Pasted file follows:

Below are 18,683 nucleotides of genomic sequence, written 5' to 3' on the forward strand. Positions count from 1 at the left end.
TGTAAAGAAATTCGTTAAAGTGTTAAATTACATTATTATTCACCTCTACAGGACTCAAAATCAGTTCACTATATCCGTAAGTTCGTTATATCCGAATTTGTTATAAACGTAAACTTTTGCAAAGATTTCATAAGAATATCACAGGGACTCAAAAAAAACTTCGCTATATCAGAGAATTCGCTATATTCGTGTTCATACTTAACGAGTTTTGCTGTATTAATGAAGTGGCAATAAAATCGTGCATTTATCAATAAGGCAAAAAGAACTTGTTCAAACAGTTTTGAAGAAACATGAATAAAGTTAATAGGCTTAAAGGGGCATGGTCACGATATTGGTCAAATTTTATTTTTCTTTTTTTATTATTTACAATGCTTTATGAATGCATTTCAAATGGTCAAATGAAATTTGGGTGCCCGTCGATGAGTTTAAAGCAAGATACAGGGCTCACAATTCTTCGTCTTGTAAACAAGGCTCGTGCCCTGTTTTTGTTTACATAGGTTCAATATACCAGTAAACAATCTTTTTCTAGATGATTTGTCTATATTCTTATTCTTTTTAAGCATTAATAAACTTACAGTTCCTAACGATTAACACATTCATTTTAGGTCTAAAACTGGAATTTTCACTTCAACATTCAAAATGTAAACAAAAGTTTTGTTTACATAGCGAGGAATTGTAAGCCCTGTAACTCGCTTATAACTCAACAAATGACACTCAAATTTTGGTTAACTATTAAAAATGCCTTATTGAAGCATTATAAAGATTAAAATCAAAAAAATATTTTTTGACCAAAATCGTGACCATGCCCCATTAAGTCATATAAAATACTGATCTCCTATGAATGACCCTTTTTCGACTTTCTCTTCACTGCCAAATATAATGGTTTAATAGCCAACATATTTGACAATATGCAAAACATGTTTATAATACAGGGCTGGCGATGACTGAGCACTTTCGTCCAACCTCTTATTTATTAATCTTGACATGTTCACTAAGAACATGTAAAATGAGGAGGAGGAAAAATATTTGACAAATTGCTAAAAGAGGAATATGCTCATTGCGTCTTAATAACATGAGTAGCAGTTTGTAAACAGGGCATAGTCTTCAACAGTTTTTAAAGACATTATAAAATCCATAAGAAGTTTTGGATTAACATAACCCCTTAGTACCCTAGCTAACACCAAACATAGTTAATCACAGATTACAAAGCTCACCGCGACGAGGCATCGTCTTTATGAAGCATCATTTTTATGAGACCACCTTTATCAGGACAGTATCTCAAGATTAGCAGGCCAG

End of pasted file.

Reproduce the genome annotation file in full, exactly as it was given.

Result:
Below are 18,683 nucleotides of genomic sequence, written 5' to 3' on the forward strand. Positions count from 1 at the left end.
TGTAAAGAAATTCGTTAAAGTGTTAAATTACATTATTATTCACCTCTACAGGACTCAAAATCAGTTCACTATATCCGTAAGTTCGTTATATCCGAATTTGTTATAAACGTAAACTTTTGCAAAGATTTCATAAGAATATCACAGGGACTCAAAAAAAACTTCGCTATATCAGAGAATTCGCTATATTCGTGTTCATACTTAACGAGTTTTGCTGTATTAATGAAGTGGCAATAAAATCGTGCATTTATCAATAAGGCAAAAAGAACTTGTTCAAACAGTTTTGAAGAAACATGAATAAAGTTAATAGGCTTAAAGGGGCATGGTCACGATATTGGTCAAATTTTATTTTTCTTTTTTTATTATTTACAATGCTTTATGAATGCATTTCAAATGGTCAAATGAAATTTGGGTGCCCGTCGATGAGTTTAAAGCAAGATACAGGGCTCACAATTCTTCGTCTTGTAAACAAGGCTCGTGCCCTGTTTTTGTTTACATAGGTTCAATATACCAGTAAACAATCTTTTTCTAGATGATTTGTCTATATTCTTATTCTTTTTAAGCATTAATAAACTTACAGTTCCTAACGATTAACACATTCATTTTAGGTCTAAAACTGGAATTTTCACTTCAACATTCAAAATGTAAACAAAAGTTTTGTTTACATAGCGAGGAATTGTAAGCCCTGTAACTCGCTTATAACTCAACAAATGACACTCAAATTTTGGTTAACTATTAAAAATGCCTTATTGAAGCATTATAAAGATTAAAATCAAAAAAATATTTTTTGACCAAAATCGTGACCATGCCCCATTAAGTCATATAAAATACTGATCTCCTATGAATGACCCTTTTTCGACTTTCTCTTCACTGCCAAATATAATGGTTTAATAGCCAACATATTTGACAATATGCAAAACATGTTTATAATACAGGGCTGGCGATGACTGAGCACTTTCGTCCAACCTCTTATTTATTAATCTTGACATGTTCACTAAGAACATGTAAAATGAGGAGGAGGAAAAATATTTGACAAATTGCTAAAAGAGGAATATGCTCATTGCGTCTTAATAACATGAGTAGCAGTTTGTAAACAGGGCATAGTCTTCAACAGTTTTTAAAGACATTATAAAATCCATAAGAAGTTTTGGATTAACATAACCCCTTAGTACCCTAGCTAACACCAAACATAGTTAATCACAGATTACAAAGCTCACCGCGACGAGGCATCGTCTTTATGAAGCATCATTTTTATGAGACCACCTTTATCAGGACAGTATCTCAAGATTAGCAGGCCAG